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St. Augustine Maritime Heritage Festival Speaker Series


Saturday, October 18

Brenda Swann 

(11:00-11:45AM in the Pavilion)

At Home with the Harns: A Lighthouse Keepr’s Family in a Post-Civil War Household


Hear about the research behind the exciting new interactive exhibit, AT HOME WITH THE HARNS: A LIGHTHOUSE KEEPERS FAMILY IN A POST-CIVIL WAR HOUSEHOLD. The talk will share the history and daily lives of the Harn family during their time at the St. Augustine Light Station. Participants also will see previews of the new exhibit, a recreated Victorian parlor that allows visitors to follow a path of interactive panels where they can choose one of five characters that lets you experience what it was like to live at the light station through the eyes of Head Keeper William Harn, his family, and Second Assistant Keeper, Jerome Lopez during William Harn’s service from 1875 to 1889 (Harn, his wife Kate, daughter Ida, Jerome Lopez, or a modern-day archaeologist).

Dr. Tom Graham

(1:00-1:45 PM in the Pavilion)

Henry Flagler’s Yachts, Ships, Boats, and Barges

Most of us think of Henry Flagler as a railroad man, but Flagler also spent a good deal of time on the waters of Florida. The St. Augustine Yacht Club played a role in his coming to St. Augustine, and he became a life member of the club. He owned a number of ships and boats during his lifetime, some of which played a role in St. Augustine history. For years his steam launch Adelante carried Flagler and his guests on the waters of Matanzas Bay. Back in New York he owned one of America’s largest yachts, the Alicia, and before that he owned an America’s Cup winning racing schooner. He had a fleet of steamboats that plied the waters of Indian River, and the Intracoastal Waterway. He had steamers to take passengers to Nassau and Havana. He even used humble barges and dredges to accomplish projects from Jacksonville to Key West.

Olivia A. McDanial

(3:00-3:45PM in the Pavilion)

Search for the Lost French Fleet of 1565


With the 450th anniversary of the loss of Ribault’s French Fleet of 1565 fast approaching, the Lighthouse Archaeological Maritime Program, in conjunction with the Center for Historical Archaeology and the Institute of Maritime History, has begun the initial archaeological search for what may remain of Ribault’s ill-fated ships. As Ribault’s ships arrived to re-supply the French colony at Ft. Caroline, they found themselves faced with the colonial conflict between France and Spain – the conflict that ultimately led to the loss of Ribault’s ships, and the French foothold in Florida. This presentation discusses the story of that conflict and the methodology and results of LAMP’S 2014 search for the lost French Fleet.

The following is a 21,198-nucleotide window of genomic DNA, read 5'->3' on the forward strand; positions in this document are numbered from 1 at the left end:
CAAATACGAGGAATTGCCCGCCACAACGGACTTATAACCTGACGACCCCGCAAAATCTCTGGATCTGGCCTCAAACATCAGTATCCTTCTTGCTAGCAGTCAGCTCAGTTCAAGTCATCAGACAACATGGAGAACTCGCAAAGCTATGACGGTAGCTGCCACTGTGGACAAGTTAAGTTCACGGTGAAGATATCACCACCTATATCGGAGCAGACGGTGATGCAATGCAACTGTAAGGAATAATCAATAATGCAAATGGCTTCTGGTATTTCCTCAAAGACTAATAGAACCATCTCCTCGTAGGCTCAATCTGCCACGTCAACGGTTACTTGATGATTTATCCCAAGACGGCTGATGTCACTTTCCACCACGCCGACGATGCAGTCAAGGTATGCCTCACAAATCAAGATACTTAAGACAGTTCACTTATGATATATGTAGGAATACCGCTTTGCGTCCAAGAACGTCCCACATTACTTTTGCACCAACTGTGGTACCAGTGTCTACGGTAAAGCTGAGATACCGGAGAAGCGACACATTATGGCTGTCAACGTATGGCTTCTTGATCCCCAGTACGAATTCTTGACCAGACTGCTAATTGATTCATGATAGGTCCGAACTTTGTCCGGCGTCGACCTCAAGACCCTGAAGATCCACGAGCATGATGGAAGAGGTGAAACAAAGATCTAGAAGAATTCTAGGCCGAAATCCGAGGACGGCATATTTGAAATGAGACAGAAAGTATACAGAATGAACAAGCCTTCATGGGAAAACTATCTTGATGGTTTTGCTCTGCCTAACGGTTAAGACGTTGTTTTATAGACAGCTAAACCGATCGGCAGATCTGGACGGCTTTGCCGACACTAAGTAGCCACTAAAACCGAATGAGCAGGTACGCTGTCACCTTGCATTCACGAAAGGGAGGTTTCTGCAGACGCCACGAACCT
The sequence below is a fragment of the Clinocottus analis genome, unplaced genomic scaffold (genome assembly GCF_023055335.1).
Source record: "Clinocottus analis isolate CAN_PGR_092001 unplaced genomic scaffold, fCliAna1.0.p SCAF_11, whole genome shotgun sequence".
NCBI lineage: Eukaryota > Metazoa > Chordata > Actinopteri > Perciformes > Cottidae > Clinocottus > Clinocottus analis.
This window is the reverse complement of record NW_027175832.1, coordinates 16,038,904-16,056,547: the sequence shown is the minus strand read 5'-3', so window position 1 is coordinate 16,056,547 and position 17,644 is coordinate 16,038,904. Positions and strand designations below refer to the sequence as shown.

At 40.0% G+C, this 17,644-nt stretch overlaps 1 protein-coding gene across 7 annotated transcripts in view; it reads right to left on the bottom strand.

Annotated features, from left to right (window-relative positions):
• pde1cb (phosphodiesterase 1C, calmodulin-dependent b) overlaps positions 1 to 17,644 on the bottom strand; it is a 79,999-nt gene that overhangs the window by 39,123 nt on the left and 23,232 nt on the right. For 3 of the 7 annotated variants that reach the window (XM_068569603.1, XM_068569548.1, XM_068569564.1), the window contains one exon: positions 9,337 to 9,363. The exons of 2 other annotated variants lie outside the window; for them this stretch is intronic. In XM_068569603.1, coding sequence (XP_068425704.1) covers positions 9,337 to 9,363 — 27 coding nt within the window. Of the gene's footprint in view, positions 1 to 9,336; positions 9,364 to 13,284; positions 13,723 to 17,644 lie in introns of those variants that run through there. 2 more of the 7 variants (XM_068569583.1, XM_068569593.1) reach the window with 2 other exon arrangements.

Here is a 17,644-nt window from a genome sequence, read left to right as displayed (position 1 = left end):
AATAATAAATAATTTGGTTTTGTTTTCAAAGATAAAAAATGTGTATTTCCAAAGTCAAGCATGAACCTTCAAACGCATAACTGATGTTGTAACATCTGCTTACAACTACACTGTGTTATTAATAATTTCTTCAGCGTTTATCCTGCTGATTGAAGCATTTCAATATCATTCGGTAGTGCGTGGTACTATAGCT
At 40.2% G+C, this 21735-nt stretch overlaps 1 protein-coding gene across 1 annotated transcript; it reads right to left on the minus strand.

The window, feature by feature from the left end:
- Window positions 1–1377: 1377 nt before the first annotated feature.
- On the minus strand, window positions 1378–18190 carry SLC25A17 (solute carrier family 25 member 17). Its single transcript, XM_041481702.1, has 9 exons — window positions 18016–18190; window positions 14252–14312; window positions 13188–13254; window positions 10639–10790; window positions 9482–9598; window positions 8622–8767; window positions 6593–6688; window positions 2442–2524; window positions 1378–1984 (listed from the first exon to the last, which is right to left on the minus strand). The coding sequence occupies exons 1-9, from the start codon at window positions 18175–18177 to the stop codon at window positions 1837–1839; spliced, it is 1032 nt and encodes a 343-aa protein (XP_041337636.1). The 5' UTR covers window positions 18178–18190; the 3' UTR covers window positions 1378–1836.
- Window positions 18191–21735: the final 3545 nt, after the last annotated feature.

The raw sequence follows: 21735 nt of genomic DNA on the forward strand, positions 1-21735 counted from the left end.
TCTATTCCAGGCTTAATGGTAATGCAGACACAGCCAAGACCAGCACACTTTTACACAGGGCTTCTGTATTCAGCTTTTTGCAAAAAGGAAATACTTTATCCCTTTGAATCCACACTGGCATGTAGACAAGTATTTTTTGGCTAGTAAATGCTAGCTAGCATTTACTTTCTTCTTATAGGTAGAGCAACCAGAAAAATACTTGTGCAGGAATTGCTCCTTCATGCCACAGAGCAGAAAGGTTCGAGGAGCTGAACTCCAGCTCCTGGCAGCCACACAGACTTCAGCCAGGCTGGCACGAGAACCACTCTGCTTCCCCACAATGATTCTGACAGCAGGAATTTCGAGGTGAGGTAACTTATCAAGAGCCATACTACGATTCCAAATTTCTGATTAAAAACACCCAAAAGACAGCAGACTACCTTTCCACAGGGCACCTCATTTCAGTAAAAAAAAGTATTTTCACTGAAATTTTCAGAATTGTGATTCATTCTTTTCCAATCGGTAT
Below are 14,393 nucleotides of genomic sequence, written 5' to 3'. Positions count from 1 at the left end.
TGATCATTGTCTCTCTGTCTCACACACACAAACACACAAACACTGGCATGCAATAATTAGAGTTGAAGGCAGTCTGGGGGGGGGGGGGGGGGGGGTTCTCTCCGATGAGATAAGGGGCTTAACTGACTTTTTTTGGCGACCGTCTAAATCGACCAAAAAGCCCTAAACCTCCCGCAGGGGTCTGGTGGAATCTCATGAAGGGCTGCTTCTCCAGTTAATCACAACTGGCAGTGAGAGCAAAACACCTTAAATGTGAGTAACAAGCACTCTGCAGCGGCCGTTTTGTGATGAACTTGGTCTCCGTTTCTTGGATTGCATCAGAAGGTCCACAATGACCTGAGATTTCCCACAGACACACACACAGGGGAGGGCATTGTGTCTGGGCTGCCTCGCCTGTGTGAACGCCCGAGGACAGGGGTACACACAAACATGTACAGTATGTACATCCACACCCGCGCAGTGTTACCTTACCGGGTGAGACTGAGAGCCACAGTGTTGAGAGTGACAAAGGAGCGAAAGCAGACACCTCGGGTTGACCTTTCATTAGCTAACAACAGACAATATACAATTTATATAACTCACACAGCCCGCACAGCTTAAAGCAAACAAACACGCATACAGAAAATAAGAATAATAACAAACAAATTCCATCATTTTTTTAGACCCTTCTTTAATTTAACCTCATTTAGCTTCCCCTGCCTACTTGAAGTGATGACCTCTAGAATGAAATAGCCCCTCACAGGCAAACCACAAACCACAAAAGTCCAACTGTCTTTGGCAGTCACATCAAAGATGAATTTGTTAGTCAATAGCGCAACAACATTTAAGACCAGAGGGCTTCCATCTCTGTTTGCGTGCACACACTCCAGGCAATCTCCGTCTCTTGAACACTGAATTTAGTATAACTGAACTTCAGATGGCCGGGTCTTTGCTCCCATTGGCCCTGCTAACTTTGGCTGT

Sunday, October 19

Carl Halbirt


Past and Recent Investigations at the St. Augustine Art Association Property

And Its Relevance to St. Augustine’s 16th-Century Occupation

Of all time periods in the history of St. Augustine’s colonial downtown district, the 16th-century settlement is the most elusive in terms of the archaeological record.  A host of reasons contributes to this observation, not the least of which is the small area encompassed by this period and the continuous urban development that has occurred for more than 400 years.   The exception is a small parcel of land owned by the St. Augustine Art Association.  Here archaeological investigations undertaken by the City of St. Augustine’s Archaeology Program in 1998 and 2014 have uncovered a concentration of various deposits dating from 1572 to 1586.  This 14-year period, which terminates with the destruction of the town by Francis Drake, is based on the ceramic assemblage recovered from the property.  In particular are the types of Spanish majolicas represented in the collection.  The two investigations at the Art Association have significant ramifications in the interpretation of the city’s early layout, access to both European and indigenous goods, and subsistence practices in a frontier setting.

Dr. Kathy Deagan


Rich town, Poor town: St. Augustine and Puerto Real in the sixteenth century


When Pedro Menéndez defeated the French at Fort Caroline, he sent first word of his victory to the town of Puerto Real, today on the north coast of Haiti. Puerto Real, like St. Augustine, was an isolated 16th century Spanish frontier settlement plagued by pirates. But unlike St. Augustine, it developed a thriving economy based on cattle ranching between 1503 and 1579.   University of Florida archaeologists studied Puerto Real for seven years, and the results of those excavations provide a dramatic contrast to what settlers experienced in sixteenth century St. Augustine.  This talk explores the differences and similarities of life at